Calm Kids - Mindfulness for Children

Mindfulness Meditation is an increasingly popular topic in education and parenting sectors of the community.  Whilst it was originally thought that meditation belonged to the few who were prepared to spend hours in silence, times are changing and children around the world and being taught this powerful life skill.

The first question often asked is ‘can kids meditate’?  The answer is yes and a growing body of evidence supports the physical, mental and emotional benefits if we take the time to teach them.

Physical benefits of meditation include the stimulation of the parasympathetic nervous system.  When activated, this part of our nervous system helps to counteract the impact of stress on our bodies (stimulated by the fight or flight system response).   The stress response is designed to keep us alive as human beings but with today’s lifestyle of stimulating computer games, constant online access through mobile phones and computers and the increase of chemicals in our food mean that children are bombarded internally and externally with stress triggers on a daily basis.  Technology is now part of everyday life and unless we take our children off to the countryside to live instead of the busy cities, we are best to find a mindful way to cope with the stress it brings.  

There are many books written about the power of the mind and children can benefit from learning how to tap into their imaginations on a guided meditation journey that helps to take them to a peaceful place or symbolically using imagery to help let go of difficulties they’ve been experiencing.

Meditation also helps deepen and slow down respiration – thus teaching our children mindfulness may have a positive affect for children experiencing asthma. Because the brain electrically operates at the alpha wave rhythm during meditation it helps nurture this state which is essential for improving sleep. Overall with the reduced effect of stress on the body, children’s immune systems are more balanced as well as teaching children with chronic pain how to manage this through mindfulness.

There are fantastic mental and emotional benefits to children learning meditation too.  Mindfulness helps children to focus and concentrate which is essential for study.  As it engages the ‘thinking brain’ of the pre-frontal cortex it helps with decision making and finding creative solutions to problems.  For emotional intelligence, meditation is a wonderful way for children to express and process what they have been feeling – it helps children find a way to let go of the emotional stress which they have been unable to articulate.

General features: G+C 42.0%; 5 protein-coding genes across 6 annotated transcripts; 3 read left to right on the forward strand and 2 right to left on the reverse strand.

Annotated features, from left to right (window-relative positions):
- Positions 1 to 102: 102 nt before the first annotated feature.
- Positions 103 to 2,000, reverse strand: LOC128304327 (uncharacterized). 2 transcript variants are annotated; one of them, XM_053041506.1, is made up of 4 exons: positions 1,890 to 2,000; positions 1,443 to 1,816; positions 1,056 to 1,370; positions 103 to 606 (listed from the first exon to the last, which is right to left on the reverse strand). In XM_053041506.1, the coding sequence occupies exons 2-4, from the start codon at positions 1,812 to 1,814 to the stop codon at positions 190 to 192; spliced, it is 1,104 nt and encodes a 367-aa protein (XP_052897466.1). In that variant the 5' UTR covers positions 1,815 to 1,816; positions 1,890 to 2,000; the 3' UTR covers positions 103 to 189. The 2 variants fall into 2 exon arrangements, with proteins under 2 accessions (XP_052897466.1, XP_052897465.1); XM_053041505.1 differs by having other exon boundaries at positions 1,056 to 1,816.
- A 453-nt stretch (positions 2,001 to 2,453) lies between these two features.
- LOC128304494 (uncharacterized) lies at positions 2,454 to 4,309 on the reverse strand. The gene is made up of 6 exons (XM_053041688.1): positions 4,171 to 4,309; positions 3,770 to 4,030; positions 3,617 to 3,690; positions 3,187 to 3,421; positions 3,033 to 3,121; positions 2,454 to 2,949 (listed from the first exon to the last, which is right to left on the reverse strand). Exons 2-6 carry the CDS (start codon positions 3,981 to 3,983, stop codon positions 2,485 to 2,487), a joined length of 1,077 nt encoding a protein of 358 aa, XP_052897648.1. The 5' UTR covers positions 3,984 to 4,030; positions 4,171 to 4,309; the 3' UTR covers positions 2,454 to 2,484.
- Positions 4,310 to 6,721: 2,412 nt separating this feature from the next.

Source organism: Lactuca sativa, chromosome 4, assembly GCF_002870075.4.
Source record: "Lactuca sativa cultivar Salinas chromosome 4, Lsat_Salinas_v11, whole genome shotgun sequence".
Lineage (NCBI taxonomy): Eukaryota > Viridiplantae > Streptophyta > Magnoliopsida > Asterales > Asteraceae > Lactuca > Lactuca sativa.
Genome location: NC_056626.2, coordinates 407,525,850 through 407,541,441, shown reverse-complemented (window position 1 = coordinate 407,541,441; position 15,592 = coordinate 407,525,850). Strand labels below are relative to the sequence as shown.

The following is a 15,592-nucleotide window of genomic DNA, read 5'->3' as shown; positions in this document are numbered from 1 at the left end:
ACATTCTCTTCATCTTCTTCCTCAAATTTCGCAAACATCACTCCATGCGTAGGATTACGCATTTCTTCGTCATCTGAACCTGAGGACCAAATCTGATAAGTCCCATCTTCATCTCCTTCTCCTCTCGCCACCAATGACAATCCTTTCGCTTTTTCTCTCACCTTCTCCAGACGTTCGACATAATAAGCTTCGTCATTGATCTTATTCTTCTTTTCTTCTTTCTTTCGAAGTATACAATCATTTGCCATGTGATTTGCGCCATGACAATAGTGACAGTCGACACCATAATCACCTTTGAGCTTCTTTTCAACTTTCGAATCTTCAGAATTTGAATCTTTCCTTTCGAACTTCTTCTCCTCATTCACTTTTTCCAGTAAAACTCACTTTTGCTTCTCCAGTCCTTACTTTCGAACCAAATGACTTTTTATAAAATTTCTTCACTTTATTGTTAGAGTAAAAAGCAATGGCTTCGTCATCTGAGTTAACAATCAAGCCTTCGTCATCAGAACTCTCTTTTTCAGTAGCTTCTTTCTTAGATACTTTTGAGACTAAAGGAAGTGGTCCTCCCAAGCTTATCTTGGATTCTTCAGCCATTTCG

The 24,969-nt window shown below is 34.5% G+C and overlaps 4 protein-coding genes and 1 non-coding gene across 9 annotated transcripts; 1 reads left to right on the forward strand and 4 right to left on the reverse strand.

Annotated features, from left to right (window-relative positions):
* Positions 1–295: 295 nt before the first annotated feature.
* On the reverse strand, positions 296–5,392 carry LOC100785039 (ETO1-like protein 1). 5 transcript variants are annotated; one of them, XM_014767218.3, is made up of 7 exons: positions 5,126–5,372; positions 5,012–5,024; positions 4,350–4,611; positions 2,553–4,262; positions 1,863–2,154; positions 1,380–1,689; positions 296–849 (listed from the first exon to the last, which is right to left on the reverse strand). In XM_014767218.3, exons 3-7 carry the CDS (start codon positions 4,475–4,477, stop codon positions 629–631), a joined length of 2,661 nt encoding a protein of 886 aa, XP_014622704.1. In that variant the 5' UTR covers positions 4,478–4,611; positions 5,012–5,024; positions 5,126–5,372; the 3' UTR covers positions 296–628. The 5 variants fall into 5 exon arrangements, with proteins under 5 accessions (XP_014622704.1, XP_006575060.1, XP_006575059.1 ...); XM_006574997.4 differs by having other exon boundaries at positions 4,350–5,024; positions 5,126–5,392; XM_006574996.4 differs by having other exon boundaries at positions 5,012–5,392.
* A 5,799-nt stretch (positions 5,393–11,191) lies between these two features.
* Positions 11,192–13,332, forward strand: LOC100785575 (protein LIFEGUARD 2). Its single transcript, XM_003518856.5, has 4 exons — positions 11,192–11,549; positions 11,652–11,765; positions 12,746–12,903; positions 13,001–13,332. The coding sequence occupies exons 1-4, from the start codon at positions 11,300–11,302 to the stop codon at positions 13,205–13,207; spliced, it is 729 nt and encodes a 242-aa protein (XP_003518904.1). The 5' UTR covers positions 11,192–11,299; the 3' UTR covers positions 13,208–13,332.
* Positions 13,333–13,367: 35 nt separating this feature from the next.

So how do we teach children meditation? Usually children can be easier to teach than adults as there is less logical resistance to the imaginative, guided journey that we take them on.  Sometimes adults will feel defeated if they try to teach meditation but find that their children won’t sit still nor engage with the activity.  We have been teaching children and adults to learn medtiation for the past 10 years – here are some of our top tips:

Consider the attention span of your child. Regardless of age if it is short then develop a meditation or mindful activity that can lend itself to this with the intention of it gradually increasing with regular practise.

Don’t force your child to meditate.  This is the antithesis of meditation and will perhaps discourage a child from every trhing again.  Invite them to meditate, or ask them to join you in your meditation.  Even call it a meditation ‘game’ if it helps them understand that this can be enjoyable.

Look at the energy of your child. Do they find it difficult to sit still?  It would be wise to start with a moving meditation like yoga, walking or even a skipping one.  The idea is to help them focus on their body and breath – nothing more.  Once they can do this then you can invite them to sit still in meditation.

Let them lie down. For smaller children and toddlers, the more contact they have with the ground, the more relaxed they will feel and the more grounded their energy will be.

What are they interested in?  If you look at their hobbies and interests you may find that this helps to engage their imagination and interest when teaching them – using language and imagery that they can relate to.  So for example if you wanted them to focus on their breath but this was boring or difficult, and you know they have an interest in robots or science, then ask them to imagine they are in a spacesuit and to make their breath sound like it would in a space suit.
One of the most important things we’ve discovered when teaching kids meditation is to realise that they are also teaching us – it is a 2-way process as they help us release our creativity through our imagination and learn to be more calm with them as well as us showing them what they can do with a little bit of guidance, focus and time.

Whatever you try to teach, remember that it is important that you also practise meditation.  There is no point in trying to teach children something that we are not prepared to teach ourselves.  Children can really sense when we are not being sincere.

About the author: 

Lorraine Murray is the founder of Connected Kids – a programme showing adults how to teach children meditation and the author of Calm Kids – help children relax with mindful activities (available on Amazon or the website below).  She has been teaching and researching this subject for the past 10 years.

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